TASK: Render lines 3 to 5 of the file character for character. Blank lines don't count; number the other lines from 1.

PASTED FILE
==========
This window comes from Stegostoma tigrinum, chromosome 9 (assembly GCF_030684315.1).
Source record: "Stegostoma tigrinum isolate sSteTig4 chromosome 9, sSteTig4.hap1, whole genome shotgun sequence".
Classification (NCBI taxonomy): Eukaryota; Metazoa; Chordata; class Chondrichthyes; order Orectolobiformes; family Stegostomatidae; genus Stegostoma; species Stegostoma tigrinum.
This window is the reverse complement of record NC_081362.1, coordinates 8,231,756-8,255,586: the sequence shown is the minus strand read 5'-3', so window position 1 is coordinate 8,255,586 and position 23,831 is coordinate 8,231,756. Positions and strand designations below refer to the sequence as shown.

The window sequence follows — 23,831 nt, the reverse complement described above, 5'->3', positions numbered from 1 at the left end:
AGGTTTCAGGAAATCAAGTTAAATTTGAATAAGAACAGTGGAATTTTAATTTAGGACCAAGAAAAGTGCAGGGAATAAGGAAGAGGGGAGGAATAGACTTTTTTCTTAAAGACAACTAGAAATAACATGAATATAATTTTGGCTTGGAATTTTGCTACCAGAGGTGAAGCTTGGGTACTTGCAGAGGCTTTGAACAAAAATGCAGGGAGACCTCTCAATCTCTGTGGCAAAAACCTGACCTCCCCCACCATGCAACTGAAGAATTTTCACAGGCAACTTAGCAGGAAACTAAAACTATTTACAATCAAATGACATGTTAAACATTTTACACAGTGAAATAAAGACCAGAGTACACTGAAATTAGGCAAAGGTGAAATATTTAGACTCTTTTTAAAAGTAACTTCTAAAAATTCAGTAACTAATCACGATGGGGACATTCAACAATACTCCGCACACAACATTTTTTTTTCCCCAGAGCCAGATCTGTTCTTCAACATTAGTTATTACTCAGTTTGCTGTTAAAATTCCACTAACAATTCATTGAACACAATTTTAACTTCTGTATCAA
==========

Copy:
Classification (NCBI taxonomy): Eukaryota; Metazoa; Chordata; class Chondrichthyes; order Orectolobiformes; family Stegostomatidae; genus Stegostoma; species Stegostoma tigrinum.
This window is the reverse complement of record NC_081362.1, coordinates 8,231,756-8,255,586: the sequence shown is the minus strand read 5'-3', so window position 1 is coordinate 8,255,586 and position 23,831 is coordinate 8,231,756. Positions and strand designations below refer to the sequence as shown.

The window sequence follows — 23,831 nt, the reverse complement described above, 5'->3', positions numbered from 1 at the left end: